Finally, there's Bernadette Peters, one of Broadway's few remaining musical stars, taking on the leading role of Rose, one of the musical theatre's richest and most enduring dramatic creations. You won't get Ethel Merman, Rosalind Russell, Angela Lansbury, or Tyne Daly from her. You will get a portrayal of the ultimate stage mother as a truly seductive woman who batters people from the inside out instead of the outside in.

One moment, Peters's Rose is the ideal, loving mother to her children, Louise and June (Addison Timlin and Heather Tepe early on and Tammy Blanchard and Kate Reinders later), and willing to steal anything necessary for her children's vaudeville act the next. Then she's using her truly sexy figure and honed feminine wiles to lure weak-willed Herbie (John Dossett) into representing her act, and so on. Nearly every scene reveals a new set of challenges for Rose, and Peters never fails to tackle them in increasingly inventive ways.

As she's not quite the big-voiced singer who has traditionally played Rose, Peters can't give all the songs the same trumpeted treatment they have previously received, but it seldom matters. Her first big explosion number, "Some People" instantly dispels expectations with a thunderstorm of emotion, "Small World" and "You'll Never Get Away From Me" are truly moving and seductive relationship songs, and "Together Wherever We Go" a perfect musical comedy-type moment. Only twice does Peters falter, in the first act finale, "Everything's Coming Up Roses," which suffers a bit from the lack of a bulldozer treatment, and her "Rose's Turn," while brilliantly acted, feels like it wants more voice. The rest of the time, Peters is wonderful and, perhaps surprisingly, exactly right for the role.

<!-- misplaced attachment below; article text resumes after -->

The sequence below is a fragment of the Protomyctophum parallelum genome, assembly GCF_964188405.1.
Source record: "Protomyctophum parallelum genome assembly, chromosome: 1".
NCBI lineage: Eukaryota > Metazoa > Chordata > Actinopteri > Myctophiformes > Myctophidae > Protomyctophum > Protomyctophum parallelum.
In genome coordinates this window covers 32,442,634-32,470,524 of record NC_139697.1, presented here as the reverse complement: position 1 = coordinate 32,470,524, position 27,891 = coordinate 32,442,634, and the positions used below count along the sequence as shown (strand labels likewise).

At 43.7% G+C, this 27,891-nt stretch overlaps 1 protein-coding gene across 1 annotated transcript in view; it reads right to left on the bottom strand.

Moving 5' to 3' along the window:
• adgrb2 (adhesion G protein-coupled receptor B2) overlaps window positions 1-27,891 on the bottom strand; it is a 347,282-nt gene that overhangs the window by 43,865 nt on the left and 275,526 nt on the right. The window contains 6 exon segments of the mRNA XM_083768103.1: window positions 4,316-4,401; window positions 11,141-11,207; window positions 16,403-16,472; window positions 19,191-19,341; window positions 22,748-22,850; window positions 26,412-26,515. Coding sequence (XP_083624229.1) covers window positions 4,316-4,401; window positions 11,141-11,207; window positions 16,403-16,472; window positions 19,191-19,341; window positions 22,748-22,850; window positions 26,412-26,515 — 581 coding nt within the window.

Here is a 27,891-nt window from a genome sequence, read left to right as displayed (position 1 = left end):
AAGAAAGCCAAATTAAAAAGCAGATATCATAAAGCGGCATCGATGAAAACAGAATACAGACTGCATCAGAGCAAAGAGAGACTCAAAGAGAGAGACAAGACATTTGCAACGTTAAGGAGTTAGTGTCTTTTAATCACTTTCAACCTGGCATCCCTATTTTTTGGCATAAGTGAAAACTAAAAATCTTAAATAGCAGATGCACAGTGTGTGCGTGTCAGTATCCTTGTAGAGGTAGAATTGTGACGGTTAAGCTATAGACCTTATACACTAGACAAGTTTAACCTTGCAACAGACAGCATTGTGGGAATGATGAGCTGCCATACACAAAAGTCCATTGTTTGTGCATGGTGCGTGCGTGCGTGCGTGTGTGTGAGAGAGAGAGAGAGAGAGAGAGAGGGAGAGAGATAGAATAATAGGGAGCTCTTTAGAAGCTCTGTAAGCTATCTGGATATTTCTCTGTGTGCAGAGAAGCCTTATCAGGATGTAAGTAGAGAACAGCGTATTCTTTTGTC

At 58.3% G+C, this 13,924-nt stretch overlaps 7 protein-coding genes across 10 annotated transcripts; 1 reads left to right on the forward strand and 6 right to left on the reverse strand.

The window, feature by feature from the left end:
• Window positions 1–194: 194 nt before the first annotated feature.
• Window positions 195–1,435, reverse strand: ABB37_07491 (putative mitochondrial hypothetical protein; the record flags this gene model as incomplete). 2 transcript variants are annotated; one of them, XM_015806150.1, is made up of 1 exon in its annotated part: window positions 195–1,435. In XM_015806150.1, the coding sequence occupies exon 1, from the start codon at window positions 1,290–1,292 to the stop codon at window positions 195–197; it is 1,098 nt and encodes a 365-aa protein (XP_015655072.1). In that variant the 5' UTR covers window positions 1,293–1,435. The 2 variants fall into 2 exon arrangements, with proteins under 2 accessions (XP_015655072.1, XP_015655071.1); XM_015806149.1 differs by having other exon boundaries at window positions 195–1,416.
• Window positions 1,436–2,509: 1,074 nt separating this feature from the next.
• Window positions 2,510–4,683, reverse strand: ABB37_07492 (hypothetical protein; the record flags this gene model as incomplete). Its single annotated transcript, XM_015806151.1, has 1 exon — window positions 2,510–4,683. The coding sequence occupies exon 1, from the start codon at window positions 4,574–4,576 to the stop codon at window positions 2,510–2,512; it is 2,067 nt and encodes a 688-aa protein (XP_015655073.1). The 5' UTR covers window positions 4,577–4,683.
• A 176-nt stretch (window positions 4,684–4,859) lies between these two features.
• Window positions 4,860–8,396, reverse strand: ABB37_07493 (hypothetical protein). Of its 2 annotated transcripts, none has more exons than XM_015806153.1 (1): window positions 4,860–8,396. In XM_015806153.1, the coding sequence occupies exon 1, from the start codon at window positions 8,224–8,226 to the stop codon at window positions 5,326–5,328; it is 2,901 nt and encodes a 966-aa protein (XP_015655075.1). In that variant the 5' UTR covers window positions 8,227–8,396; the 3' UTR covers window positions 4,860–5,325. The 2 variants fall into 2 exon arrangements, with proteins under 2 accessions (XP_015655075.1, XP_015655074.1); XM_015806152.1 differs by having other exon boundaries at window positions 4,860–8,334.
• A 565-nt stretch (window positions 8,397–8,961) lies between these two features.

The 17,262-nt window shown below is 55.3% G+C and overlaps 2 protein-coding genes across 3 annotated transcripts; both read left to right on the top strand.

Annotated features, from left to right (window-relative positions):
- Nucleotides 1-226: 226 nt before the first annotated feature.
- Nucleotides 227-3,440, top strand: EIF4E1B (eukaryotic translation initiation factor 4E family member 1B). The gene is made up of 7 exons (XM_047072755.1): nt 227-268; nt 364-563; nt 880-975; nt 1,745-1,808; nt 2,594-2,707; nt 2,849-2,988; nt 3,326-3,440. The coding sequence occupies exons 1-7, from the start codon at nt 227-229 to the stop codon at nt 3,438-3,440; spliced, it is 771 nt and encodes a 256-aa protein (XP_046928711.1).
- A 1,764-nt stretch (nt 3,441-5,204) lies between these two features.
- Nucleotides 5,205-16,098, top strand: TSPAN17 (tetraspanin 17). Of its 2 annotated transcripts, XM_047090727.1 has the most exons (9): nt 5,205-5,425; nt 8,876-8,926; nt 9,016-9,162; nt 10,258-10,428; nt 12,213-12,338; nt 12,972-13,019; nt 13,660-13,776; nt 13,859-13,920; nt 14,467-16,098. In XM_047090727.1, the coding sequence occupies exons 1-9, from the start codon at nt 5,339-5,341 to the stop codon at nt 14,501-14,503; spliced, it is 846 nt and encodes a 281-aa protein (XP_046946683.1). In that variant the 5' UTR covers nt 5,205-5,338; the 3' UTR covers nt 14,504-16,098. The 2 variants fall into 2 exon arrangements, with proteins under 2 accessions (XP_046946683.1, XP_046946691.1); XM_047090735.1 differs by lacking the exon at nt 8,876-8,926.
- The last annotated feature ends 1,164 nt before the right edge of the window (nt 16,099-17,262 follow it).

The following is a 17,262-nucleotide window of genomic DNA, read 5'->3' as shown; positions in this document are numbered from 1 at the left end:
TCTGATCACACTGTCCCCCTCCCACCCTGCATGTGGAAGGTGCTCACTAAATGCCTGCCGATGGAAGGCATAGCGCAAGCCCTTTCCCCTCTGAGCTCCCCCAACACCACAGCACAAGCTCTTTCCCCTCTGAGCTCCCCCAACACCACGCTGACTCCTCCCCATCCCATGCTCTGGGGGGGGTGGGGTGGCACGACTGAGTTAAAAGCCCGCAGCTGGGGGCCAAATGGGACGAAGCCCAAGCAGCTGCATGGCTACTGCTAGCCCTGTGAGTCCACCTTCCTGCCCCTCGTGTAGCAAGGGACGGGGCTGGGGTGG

Dossett intensely acts and effortlessly sings Herbie, while Reinders is in fine form as the grown-up June, David Burtka sings and dances Tulsa, one of the performers in Rose's act, very well, and Heather Lee, Kate Buddeke, and Julie Halston, as the strippers who describe the benefits of doing the unusual in "You Gotta Get a Gimmick," make the number the major comic highlight it deserves to be. Only Blanchard disappoints; she effectively captures Louise's quiet heartbreak at being pushed into the shadows by her mother so that her sister can have the spotlight herself, but doesn't come into her own when she must become Gypsy Rose Lee at the evening's climax. The subsequent scenes in which she confronts her mother about her domineering ways fall flat when they truly need to soar.

This points up Mendes's primary, yet hardly insignificant, direction fault: He doesn't know how to handle stars. He lets otherwise fine choreographer Jerry Mitchell (who augments Jerome Robbins's dances) sabotage Louise's transformation into Gypsy with an impossibly long feather boa that steals the spotlight from her. In "Some People" and "Everything's Coming Up Roses," onstage lights (courtesy of Jules Fisher and Peggy Eisenhauer), not Peters, get the final statements, and a highly distracting scene change dilutes "Rose's Turn." Because Gypsy is truly a musical about people, even the blurred focus in just these few places can keep it from being less than as satisfying and exciting as it should be.

Even so, the show's dramatic power and emotional impact are undeniable; this is a musical for the ages, and if Mendes has not given it a production for the ages, he's done pretty darn well by it for 2003. Regardless, this production nonetheless demonstrates the great value to be found in being innovative while respecting an established work; that, if nothing else, makes this Gypsy one to remember, and one to wholeheartedly enjoy.